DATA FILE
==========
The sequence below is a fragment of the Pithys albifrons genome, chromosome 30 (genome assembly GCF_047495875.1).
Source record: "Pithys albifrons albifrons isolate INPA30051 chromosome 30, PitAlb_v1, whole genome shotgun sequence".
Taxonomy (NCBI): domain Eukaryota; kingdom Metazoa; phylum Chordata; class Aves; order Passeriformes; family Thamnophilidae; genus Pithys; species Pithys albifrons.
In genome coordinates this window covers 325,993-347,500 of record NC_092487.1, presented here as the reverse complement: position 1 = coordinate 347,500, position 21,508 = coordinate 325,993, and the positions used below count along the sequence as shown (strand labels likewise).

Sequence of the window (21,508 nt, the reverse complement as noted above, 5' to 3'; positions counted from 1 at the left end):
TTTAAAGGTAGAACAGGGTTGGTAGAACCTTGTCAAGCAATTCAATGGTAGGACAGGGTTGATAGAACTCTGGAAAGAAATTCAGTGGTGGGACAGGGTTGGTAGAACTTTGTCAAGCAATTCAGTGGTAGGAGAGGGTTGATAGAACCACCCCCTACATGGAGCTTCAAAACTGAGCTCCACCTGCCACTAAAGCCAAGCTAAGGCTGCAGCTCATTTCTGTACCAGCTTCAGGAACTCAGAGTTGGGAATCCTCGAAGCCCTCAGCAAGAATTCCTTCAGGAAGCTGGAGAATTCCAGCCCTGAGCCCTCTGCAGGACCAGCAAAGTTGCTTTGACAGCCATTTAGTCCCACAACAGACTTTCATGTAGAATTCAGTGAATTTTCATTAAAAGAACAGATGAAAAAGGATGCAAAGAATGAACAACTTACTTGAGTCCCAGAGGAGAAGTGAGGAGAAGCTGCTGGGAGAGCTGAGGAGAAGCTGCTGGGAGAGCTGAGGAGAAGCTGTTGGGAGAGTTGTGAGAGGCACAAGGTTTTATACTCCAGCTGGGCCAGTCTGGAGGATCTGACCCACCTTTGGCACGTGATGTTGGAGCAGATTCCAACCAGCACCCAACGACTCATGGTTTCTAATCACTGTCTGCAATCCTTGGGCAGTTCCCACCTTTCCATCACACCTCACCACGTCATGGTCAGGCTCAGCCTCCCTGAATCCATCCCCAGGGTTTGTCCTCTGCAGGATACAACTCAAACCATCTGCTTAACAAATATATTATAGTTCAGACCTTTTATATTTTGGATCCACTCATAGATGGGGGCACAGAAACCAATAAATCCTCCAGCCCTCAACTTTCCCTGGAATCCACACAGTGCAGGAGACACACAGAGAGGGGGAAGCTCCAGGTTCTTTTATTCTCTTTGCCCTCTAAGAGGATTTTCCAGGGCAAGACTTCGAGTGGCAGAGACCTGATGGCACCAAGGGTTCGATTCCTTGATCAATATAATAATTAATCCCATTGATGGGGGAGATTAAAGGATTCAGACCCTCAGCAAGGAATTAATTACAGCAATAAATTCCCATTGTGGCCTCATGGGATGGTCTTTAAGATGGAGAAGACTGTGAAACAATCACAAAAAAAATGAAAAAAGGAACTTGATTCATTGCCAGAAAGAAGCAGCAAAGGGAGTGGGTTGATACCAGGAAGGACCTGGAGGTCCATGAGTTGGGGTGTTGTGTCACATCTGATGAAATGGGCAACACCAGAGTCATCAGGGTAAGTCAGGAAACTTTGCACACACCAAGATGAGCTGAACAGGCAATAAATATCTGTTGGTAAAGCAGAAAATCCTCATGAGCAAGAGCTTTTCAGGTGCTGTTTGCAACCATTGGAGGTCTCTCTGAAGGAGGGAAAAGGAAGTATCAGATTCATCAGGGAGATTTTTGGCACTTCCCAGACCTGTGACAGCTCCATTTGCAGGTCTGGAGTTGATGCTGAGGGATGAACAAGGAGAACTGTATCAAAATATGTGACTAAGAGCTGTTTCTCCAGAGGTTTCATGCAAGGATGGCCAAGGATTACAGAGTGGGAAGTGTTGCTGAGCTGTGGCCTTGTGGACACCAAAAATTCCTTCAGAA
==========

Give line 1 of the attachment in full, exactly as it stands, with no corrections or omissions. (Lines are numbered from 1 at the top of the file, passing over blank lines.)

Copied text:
The sequence below is a fragment of the Pithys albifrons genome, chromosome 30 (genome assembly GCF_047495875.1).